10. “Popular resistance” is not a peaceful and non-violent protest as it is presented by the Palestinian Authority, as it includes massive use of violence. The most common modus operandi is throwing stones and Molotov cocktails, but occasionally stabbing attacks or vehicular attacks are also carried out. These types of acts are characterized by being carried out with cold weapons and by individual terrorists rather than established terrorist organizations (although incitement by Hamas and the PIJ to increase terrorism in Judea and Samaria is fueling these attacks). In addition to “popular resistance” attacks, a small number of military attacks (shooting, abduction and murder, setting IEDs) are also carried out, but they are a marginal part of the overall number of attacks (see graph).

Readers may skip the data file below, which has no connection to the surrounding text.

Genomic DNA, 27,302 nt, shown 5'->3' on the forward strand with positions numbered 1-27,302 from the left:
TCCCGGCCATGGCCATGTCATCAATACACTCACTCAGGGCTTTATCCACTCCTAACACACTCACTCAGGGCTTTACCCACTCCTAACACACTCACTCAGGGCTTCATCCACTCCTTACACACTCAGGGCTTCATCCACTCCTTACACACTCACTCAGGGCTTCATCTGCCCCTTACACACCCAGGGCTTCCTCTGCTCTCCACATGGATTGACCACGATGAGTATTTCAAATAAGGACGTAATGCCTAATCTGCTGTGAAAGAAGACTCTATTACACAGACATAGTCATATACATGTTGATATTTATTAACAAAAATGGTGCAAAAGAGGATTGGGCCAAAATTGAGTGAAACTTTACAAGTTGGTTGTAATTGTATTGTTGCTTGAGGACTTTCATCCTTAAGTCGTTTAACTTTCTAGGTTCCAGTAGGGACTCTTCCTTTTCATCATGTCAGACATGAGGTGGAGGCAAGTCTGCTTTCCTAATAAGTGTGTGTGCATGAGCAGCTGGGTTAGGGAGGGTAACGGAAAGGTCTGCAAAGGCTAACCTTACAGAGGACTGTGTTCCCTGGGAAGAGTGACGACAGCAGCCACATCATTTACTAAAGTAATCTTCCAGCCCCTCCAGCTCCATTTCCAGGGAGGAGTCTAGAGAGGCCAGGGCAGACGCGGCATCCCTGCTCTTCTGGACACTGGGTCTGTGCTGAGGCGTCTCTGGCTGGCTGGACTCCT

The place of stabbing attacks compared to other types of terrorist attacks in October 2013 compared to September 2013 (ISA website, November 14, 2013). The total number of terrorist attacks in October in Judea and Samaria and in Jerusalem was 131 (compared to 129 in September). The types of attacks (right to left): vehicular attacks, stabbing attacks, abduction and murder, shooting, IEDs, and Molotov cocktail attacks.
11. Following are some characteristics of stabbing attacks:
a) Modus operandi: Stabbing attacks are usually carried out by individual terrorists although there have been cases of couples who carried out stabbing attacks. In most cases, the perpetrators are not organized and do not belong to established terrorist organizations.